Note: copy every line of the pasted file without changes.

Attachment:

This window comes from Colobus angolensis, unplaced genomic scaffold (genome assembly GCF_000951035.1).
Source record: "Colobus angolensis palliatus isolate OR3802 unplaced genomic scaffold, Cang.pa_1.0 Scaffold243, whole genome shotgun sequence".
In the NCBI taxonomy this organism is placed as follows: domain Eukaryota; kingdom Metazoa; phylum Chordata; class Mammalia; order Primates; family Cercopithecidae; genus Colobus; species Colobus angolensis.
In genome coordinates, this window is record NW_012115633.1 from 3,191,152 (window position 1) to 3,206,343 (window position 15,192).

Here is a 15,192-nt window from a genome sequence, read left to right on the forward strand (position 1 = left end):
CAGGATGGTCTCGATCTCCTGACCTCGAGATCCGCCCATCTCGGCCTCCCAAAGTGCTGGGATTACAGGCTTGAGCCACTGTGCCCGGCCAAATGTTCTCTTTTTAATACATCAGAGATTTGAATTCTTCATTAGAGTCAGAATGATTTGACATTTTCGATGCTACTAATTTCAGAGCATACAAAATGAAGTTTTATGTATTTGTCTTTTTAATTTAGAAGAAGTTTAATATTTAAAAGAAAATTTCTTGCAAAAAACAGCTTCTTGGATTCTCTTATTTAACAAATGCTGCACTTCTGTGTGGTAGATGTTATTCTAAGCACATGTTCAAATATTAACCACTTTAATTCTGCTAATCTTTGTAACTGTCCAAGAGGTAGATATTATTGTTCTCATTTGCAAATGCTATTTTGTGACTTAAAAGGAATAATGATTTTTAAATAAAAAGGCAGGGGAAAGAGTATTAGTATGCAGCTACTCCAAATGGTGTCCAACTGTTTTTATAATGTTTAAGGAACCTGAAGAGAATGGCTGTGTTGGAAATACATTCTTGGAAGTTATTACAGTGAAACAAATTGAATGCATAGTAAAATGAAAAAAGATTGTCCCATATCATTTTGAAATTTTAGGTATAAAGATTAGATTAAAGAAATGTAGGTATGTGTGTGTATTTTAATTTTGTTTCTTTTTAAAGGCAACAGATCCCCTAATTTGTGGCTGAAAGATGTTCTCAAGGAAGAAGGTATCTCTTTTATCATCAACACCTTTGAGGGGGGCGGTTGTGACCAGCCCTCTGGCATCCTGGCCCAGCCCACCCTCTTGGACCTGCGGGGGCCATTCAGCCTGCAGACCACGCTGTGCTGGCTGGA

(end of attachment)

This window comes from Colobus angolensis, unplaced genomic scaffold (genome assembly GCF_000951035.1).
Source record: "Colobus angolensis palliatus isolate OR3802 unplaced genomic scaffold, Cang.pa_1.0 Scaffold243, whole genome shotgun sequence".
In the NCBI taxonomy this organism is placed as follows: domain Eukaryota; kingdom Metazoa; phylum Chordata; class Mammalia; order Primates; family Cercopithecidae; genus Colobus; species Colobus angolensis.
In genome coordinates, this window is record NW_012115633.1 from 3,191,152 (window position 1) to 3,206,343 (window position 15,192).

Here is a 15,192-nt window from a genome sequence, read left to right on the forward strand (position 1 = left end):
CAGGATGGTCTCGATCTCCTGACCTCGAGATCCGCCCATCTCGGCCTCCCAAAGTGCTGGGATTACAGGCTTGAGCCACTGTGCCCGGCCAAATGTTCTCTTTTTAATACATCAGAGATTTGAATTCTTCATTAGAGTCAGAATGATTTGACATTTTCGATGCTACTAATTTCAGAGCATACAAAATGAAGTTTTATGTATTTGTCTTTTTAATTTAGAAGAAGTTTAATATTTAAAAGAAAATTTCTTGCAAAAAACAGCTTCTTGGATTCTCTTATTTAACAAATGCTGCACTTCTGTGTGGTAGATGTTATTCTAAGCACATGTTCAAATATTAACCACTTTAATTCTGCTAATCTTTGTAACTGTCCAAGAGGTAGATATTATTGTTCTCATTTGCAAATGCTATTTTGTGACTTAAAAGGAATAATGATTTTTAAATAAAAAGGCAGGGGAAAGAGTATTAGTATGCAGCTACTCCAAATGGTGTCCAACTGTTTTTATAATGTTTAAGGAACCTGAAGAGAATGGCTGTGTTGGAAATACATTCTTGGAAGTTATTACAGTGAAACAAATTGAATGCATAGTAAAATGAAAAAAGATTGTCCCATATCATTTTGAAATTTTAGGTATAAAGATTAGATTAAAGAAATGTAGGTATGTGTGTGTATTTTAATTTTGTTTCTTTTTAAAGGCAACAGATCCCCTAATTTGTGGCTGAAAGATGTTCTCAAGGAAGAAGGTATCTCTTTTATCATCAACACCTTTGAGGGGGGCGGTTGTGACCAGCCCTCTGGCATCCTGGCCCAGCCCACCCTCTTGGACCTGCGGGGGCCATTCAGCCTGCAGACCACGCTGTGCTGGCTGGA